My friend Brad Rodriguez has a very nice piece on copyright and Aaron Swartz up on WendyMcElroy.com today:
Writing about Aaron Swartz from her highly-privleged position, Macleans columnist Barbara Amielreveals that her knowledge of “intellectual property” is stunted:
As a content creator myself, I say, bunkum.
Sticking to Amiel’s native language, Shakespeare wrote without copyright protection. George Bernard Shaw, no mean creator of content himself, famously observed “the cry for copyright is the cry of men who are not satisfied with being paid for their work once, but insist upon being paid twice, thrice, and a dozen times over.”
One need not look farther than the 20th Century to find examples. In the early days of the personal computer, software was in legal limbo — not clearly protected by copyright or patent laws. And yet there was an explosion of software being written and published, through users groups such as DECUS and CPMUG, and through new magazines such as Dr. Dobb’s Journal and Micro Cornucopia.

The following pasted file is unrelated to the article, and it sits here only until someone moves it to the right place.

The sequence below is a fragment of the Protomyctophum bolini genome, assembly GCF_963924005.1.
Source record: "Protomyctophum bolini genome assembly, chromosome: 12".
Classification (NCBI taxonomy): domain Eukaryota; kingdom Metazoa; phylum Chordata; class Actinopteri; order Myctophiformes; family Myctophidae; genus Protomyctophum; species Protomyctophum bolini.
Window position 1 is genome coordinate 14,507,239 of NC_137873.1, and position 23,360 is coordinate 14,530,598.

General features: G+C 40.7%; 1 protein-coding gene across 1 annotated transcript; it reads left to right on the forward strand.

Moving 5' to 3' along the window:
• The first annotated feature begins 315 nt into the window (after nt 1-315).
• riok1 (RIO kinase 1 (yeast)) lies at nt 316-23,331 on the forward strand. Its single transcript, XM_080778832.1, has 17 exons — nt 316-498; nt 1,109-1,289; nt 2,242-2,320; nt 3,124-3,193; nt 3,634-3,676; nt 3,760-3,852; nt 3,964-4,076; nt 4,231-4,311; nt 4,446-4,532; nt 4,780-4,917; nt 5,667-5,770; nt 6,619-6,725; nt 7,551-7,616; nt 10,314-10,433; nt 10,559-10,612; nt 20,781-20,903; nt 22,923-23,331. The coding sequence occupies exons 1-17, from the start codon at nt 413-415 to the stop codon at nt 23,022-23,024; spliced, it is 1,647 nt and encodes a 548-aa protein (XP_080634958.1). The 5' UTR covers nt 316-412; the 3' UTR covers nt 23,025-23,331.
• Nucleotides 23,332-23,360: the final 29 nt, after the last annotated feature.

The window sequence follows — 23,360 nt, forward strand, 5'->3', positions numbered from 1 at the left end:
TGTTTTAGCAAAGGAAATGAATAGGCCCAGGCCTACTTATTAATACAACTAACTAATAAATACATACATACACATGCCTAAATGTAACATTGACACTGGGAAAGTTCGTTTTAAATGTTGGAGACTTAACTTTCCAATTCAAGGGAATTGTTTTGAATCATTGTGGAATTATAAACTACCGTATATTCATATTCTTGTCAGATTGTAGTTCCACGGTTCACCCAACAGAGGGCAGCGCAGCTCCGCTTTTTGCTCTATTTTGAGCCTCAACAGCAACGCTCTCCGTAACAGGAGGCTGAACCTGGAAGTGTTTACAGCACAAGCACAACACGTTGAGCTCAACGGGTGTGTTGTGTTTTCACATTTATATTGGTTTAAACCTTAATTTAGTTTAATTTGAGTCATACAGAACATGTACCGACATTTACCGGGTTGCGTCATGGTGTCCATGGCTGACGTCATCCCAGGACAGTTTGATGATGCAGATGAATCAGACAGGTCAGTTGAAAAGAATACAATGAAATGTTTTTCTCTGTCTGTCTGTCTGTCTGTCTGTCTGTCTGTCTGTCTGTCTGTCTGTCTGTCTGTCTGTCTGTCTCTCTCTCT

And after copyright protection was extended to software, the tradition continued, through the Open Source movement — arguably the biggest fount of software innovation and creation today. Copyright does not “make” this content. Copyright would lock away this content, if its producers allowed it; and the fact that there are hundreds of thousands of developers eagerly embracing this model refutes the notion that “no creator could earn a living” without copyright.
It is especially absurd that Amiel should try to make this point in the context of Aaron Swartz’ offense, which was to download academic papers — because academic journals do not pay their authors! Indeed, it is common for academic journals to make their authors pay “page charges” in order to be published. Academics publish for other reasons — prestige and career advancement — not any kind of royalties. (Indeed, many academics are required to assign their copyrights to the journals, which goes to show that it’s not the creators who crave copyright protection.)
How can the wealthy Ms. Amiel not understand this? Madam, answer this: did you write your column for Macleans just because of the paltry writer’s fee they paid you?
Copyright is an “instrument of greed,” and an abuse of state power…and “content” will do perfectly well without it.